IBM inventors received 9,043 patents in 2017. The patents were granted to more than 8,500 IBM researchers, engineers, scientists and designers in 47 different U.S. states and 47 countries, said the company in a statement.

Ginni Rometty, IBM chairman, president and CEO, said, “Today, nearly half of our patents are pioneering advancements in AI, cloud computing, cybersecurity, blockchain and quantum computing.”

IBM inventors received more than 1,900 cloud patents last year, including a patent for a system that uses unstructured data about world or local events, to forecast cloud resource needs. The system can monitor data sources – including news feeds, network statistics, weather reports and social networks – to identify where and how cloud resources should be allocated to meet demand – says IBM.

Among the 1,400 AI patents IBM inventors were granted in 2017, is a patent for a system that can help AI analyze and mirror a user’s speech patterns to improve communication between AI and humans, says the company.

IBM inventors also received 1,200 cybersecurity patents, including one for technology that enables AI systems to bait hackers into email exchanges and websites.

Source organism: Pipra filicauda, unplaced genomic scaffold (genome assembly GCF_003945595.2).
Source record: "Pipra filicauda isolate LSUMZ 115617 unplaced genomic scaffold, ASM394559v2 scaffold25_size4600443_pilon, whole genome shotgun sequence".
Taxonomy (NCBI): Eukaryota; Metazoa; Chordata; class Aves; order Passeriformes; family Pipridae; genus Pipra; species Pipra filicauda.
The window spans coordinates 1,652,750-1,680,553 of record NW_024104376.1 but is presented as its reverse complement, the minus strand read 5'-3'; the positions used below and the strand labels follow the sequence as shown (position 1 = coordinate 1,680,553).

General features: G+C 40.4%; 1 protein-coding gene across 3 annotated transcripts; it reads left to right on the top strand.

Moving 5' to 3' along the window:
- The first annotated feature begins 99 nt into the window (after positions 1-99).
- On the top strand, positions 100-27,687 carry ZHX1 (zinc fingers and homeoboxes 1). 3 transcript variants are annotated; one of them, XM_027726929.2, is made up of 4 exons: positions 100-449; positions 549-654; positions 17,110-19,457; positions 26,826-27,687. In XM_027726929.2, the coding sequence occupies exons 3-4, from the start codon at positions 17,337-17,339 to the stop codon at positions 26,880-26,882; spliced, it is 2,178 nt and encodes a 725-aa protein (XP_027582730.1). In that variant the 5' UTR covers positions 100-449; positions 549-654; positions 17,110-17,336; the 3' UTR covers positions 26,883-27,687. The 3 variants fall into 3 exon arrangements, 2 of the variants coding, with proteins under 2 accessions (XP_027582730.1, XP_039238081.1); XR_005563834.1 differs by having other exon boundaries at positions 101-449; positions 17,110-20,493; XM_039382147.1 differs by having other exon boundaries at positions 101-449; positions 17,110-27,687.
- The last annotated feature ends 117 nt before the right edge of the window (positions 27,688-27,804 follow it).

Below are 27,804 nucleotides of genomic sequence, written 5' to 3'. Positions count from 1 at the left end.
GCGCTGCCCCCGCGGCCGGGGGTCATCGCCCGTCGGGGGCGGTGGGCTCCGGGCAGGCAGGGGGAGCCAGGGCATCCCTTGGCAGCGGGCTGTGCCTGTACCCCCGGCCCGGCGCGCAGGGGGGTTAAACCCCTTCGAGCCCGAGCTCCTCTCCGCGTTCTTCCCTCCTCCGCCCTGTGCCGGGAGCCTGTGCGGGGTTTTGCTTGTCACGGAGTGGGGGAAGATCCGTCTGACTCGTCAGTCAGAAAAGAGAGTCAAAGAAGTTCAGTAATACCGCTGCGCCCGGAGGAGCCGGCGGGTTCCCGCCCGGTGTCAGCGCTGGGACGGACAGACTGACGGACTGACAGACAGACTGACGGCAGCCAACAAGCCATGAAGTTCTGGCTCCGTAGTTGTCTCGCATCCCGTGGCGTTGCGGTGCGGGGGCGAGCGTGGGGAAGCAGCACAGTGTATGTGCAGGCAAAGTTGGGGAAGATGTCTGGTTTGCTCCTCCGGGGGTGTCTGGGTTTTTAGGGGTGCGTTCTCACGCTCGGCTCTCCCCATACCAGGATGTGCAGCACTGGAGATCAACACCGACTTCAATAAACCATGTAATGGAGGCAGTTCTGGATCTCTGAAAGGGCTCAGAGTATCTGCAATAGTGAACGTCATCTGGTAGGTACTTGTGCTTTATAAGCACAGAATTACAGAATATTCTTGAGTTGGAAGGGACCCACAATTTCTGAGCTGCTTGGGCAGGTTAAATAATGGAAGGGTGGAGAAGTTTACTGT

IBM inventors also patented inventions in quantum computing, including a way for improving a quantum computer’s ability to acquire and retain information – otherwise known as signal readout fidelity. This can lead to efficiency in the components necessary to build a quantum computing system.

Other patented innovations from IBM inventors in 2017 include:

  • A machine learning system designed to shift control between an autonomous vehicle and a human driver as needed, such as in an emergency.
  • A method that leverages blockchain technology to reduce the number of steps involved in settling transactions between multiple business parties, even those that are not trusted and might otherwise require a third-party clearinghouse to execute.
  • A technique that automatically elevates the security protection of a mobile device when it determines that device is located far from its owner and is likely under

[Image courtesy: IBM]